Market value of business calculation

reader
reader Experienced MentorMAAT, AAT Licensed Accountant Posts: 1,042
Hi

I have a client whose mum is selling her sole trade business to him. No money will actually change hands but I'm just wondering how people go about calculating the market value of a business in a HMRC-friendly way?

Comments

  • PGM
    PGM Font Of All Knowledge Registered Posts: 1,954
    Two of the main methods;

    1 Asset value; stock, property, tools, equip etc.

    2 Price to earnings; based on so many times its annual profit

    Obviously the first way would be easier to justify with valuations.
  • hunterhouse
    hunterhouse Settling In Nicely Registered Posts: 17
    You may wish to consider:

    3) Third party valuation.

    As alluded to, a P/E based valuation does not readily lend itself to small sole-trader businesses.

    Hunterhouse
  • reader
    reader Experienced Mentor MAAT, AAT Licensed Accountant Posts: 1,042
    PGM wrote: »
    Two of the main methods;

    1 Asset value; stock, property, tools, equip etc.

    2 Price to earnings; based on so many times its annual profit

    Obviously the first way would be easier to justify with valuations.

    Thanks for this.

    How would you value the intangibles, e.g. goodwill.

    The business (internet trader) has a website and sell branded products.
  • SandyHood
    SandyHood Font Of All Knowledge Registered, Moderator Posts: 2,034
    I've used the multiple of earnings in the past.
    For example three times the average annual profit from the last two years.
    Effectively the person acquiring the business is buying the right to future profits so these can be valued in a rough and ready way based on the past.
    If your studies go into the more formal valuations you would forecast future cash flows and discount them to get a value. Three times the average in the past is a rough approximation of this discounted figure.

    When it is a family transaction, the parties can agree something else. This might be based on their individual tax positions. Go back and ask them both. You have an obligation to report accurately to the HMRC. They need to decide how much the Mum is selling to her son. If the payment for the business is deferred, this could be a staged transfer. Your point about no money changing hands needs to be clearer. Is it a gift? Talk to the parties. The question as it stands does not have enough information to elicit a useful answer. Don't be a party to anything that might compromise your own integrity.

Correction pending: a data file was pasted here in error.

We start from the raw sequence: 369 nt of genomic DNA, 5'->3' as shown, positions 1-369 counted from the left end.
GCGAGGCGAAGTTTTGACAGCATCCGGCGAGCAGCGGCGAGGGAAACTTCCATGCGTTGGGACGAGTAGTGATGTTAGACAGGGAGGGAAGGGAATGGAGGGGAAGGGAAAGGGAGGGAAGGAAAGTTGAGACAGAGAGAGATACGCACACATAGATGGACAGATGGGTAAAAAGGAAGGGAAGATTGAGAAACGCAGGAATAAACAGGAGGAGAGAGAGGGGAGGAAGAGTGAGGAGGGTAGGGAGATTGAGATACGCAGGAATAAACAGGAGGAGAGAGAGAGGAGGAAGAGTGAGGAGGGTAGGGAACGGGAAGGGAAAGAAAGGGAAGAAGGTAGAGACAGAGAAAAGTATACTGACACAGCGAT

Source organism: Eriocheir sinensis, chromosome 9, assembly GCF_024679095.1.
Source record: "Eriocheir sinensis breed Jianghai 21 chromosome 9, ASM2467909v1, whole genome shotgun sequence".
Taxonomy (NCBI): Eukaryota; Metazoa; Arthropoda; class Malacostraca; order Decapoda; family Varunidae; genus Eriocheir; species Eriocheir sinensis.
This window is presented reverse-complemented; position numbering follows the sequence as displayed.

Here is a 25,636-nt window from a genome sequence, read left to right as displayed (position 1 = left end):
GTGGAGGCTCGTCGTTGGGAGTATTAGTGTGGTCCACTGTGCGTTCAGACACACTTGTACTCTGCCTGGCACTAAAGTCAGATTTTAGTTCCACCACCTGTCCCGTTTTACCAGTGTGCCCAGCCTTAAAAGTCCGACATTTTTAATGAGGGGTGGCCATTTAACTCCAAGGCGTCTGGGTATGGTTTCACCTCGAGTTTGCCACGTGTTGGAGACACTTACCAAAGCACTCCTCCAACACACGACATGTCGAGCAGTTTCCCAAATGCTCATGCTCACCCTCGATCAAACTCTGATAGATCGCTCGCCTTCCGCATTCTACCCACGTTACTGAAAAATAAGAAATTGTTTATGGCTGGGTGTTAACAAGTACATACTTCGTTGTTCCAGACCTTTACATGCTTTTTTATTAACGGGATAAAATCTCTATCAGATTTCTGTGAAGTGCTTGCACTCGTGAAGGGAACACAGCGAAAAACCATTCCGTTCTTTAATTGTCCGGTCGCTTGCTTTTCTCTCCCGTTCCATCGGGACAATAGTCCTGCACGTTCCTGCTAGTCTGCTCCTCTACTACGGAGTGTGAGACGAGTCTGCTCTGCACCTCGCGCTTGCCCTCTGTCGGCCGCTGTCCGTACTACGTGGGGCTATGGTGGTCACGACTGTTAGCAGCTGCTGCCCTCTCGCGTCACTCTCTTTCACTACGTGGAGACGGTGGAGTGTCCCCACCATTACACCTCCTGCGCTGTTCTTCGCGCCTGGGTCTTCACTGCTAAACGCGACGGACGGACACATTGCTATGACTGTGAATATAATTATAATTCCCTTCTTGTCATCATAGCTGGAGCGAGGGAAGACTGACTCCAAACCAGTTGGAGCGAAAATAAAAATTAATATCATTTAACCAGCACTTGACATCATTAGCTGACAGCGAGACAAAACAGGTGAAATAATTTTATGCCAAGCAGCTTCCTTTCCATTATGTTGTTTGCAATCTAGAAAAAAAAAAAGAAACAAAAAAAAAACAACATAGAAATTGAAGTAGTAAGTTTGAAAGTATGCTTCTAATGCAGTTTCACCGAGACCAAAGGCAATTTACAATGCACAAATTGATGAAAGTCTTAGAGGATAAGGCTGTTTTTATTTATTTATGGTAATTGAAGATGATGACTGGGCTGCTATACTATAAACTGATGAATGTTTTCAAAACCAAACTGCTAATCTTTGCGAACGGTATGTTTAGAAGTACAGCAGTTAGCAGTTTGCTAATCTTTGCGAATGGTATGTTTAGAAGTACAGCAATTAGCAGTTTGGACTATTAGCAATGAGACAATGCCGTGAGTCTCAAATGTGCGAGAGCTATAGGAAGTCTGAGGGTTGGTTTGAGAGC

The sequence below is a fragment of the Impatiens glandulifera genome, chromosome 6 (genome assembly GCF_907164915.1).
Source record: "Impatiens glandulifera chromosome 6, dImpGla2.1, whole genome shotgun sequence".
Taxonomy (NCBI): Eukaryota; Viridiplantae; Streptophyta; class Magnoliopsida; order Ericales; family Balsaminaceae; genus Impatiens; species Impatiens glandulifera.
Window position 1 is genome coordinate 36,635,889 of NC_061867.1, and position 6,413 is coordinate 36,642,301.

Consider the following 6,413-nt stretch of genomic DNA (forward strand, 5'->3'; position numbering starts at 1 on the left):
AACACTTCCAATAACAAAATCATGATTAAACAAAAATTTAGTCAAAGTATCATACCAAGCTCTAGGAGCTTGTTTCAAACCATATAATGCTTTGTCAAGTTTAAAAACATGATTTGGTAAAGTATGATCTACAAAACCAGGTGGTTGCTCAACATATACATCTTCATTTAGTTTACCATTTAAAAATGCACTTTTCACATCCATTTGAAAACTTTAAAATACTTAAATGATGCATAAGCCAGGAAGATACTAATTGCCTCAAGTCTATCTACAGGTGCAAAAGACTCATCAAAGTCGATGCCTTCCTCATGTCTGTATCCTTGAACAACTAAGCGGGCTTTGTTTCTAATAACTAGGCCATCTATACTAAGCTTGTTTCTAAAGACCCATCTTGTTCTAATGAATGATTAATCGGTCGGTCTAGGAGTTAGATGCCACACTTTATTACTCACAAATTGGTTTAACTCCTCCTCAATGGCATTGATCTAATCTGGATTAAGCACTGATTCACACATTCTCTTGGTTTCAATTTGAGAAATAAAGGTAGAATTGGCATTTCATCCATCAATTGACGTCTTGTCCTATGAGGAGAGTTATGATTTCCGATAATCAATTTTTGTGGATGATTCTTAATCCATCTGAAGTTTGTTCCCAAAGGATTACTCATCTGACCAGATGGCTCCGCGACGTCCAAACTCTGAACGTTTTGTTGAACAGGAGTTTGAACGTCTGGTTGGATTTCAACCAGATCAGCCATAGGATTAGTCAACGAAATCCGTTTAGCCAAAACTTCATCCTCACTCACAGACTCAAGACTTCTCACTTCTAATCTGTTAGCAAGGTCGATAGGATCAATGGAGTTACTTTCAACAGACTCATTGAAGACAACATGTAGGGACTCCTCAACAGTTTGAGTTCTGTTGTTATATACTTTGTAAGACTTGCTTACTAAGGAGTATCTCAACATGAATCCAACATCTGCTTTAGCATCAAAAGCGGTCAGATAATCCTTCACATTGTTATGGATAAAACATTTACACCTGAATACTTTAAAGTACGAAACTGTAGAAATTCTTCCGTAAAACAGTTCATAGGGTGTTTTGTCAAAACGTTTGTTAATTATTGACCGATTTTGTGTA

Sandy
    [email protected]
    www.sandyhood.com
  • reader
    reader Experienced Mentor MAAT, AAT Licensed Accountant Posts: 1,042
    SandyHood wrote: »
    I've used the multiple of earnings in the past.
    For example three times the average annual profit from the last two years.
    Effectively the person acquiring the business is buying the right to future profits so these can be valued in a rough and ready way based on the past.
    If your studies go into the more formal valuations you would forecast future cash flows and discount them to get a value. Three times the average in the past is a rough approximation of this discounted figure.

    When it is a family transaction, the parties can agree something else. This might be based on their individual tax positions. Go back and ask them both. You have an obligation to report accurately to the HMRC. They need to decide how much the Mum is selling to her son. If the payment for the business is deferred, this could be a staged transfer. Your point about no money changing hands needs to be clearer. Is it a gift? Talk to the parties. The question as it stands does not have enough information to elicit a useful answer. Don't be a party to anything that might compromise your own integrity.

    Indeed; HMRC will be interested in the business' market value as opposed to anything agreed between mum and son.

    Yes, it is a gift, the mother is retiring and is giving her business to her son for free. Therefore I should probably be looking at Gifts Hold Over Relief as opposed to Entrepreneur's relief.
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